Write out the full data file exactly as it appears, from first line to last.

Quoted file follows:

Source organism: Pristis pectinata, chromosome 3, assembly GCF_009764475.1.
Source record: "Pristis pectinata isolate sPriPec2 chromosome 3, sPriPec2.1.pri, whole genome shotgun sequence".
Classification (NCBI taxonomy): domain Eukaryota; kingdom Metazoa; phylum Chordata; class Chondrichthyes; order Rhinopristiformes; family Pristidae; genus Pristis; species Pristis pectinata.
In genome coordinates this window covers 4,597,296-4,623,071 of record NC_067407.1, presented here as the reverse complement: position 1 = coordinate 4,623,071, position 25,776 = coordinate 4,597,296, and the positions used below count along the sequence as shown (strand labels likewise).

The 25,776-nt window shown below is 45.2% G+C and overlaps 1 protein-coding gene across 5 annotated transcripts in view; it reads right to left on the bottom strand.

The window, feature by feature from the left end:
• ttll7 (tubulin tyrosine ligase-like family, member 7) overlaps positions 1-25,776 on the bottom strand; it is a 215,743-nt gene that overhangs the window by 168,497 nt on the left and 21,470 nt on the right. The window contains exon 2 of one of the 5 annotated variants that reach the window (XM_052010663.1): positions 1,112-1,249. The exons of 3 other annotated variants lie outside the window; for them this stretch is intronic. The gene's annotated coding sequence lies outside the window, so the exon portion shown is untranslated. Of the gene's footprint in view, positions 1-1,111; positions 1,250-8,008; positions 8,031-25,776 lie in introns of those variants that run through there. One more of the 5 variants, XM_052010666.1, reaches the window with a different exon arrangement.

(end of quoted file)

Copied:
Source organism: Pristis pectinata, chromosome 3, assembly GCF_009764475.1.
Source record: "Pristis pectinata isolate sPriPec2 chromosome 3, sPriPec2.1.pri, whole genome shotgun sequence".
Classification (NCBI taxonomy): domain Eukaryota; kingdom Metazoa; phylum Chordata; class Chondrichthyes; order Rhinopristiformes; family Pristidae; genus Pristis; species Pristis pectinata.
In genome coordinates this window covers 4,597,296-4,623,071 of record NC_067407.1, presented here as the reverse complement: position 1 = coordinate 4,623,071, position 25,776 = coordinate 4,597,296, and the positions used below count along the sequence as shown (strand labels likewise).

The 25,776-nt window shown below is 45.2% G+C and overlaps 1 protein-coding gene across 5 annotated transcripts in view; it reads right to left on the bottom strand.

The window, feature by feature from the left end:
• ttll7 (tubulin tyrosine ligase-like family, member 7) overlaps positions 1-25,776 on the bottom strand; it is a 215,743-nt gene that overhangs the window by 168,497 nt on the left and 21,470 nt on the right. The window contains exon 2 of one of the 5 annotated variants that reach the window (XM_052010663.1): positions 1,112-1,249. The exons of 3 other annotated variants lie outside the window; for them this stretch is intronic. The gene's annotated coding sequence lies outside the window, so the exon portion shown is untranslated. Of the gene's footprint in view, positions 1-1,111; positions 1,250-8,008; positions 8,031-25,776 lie in introns of those variants that run through there. One more of the 5 variants, XM_052010666.1, reaches the window with a different exon arrangement.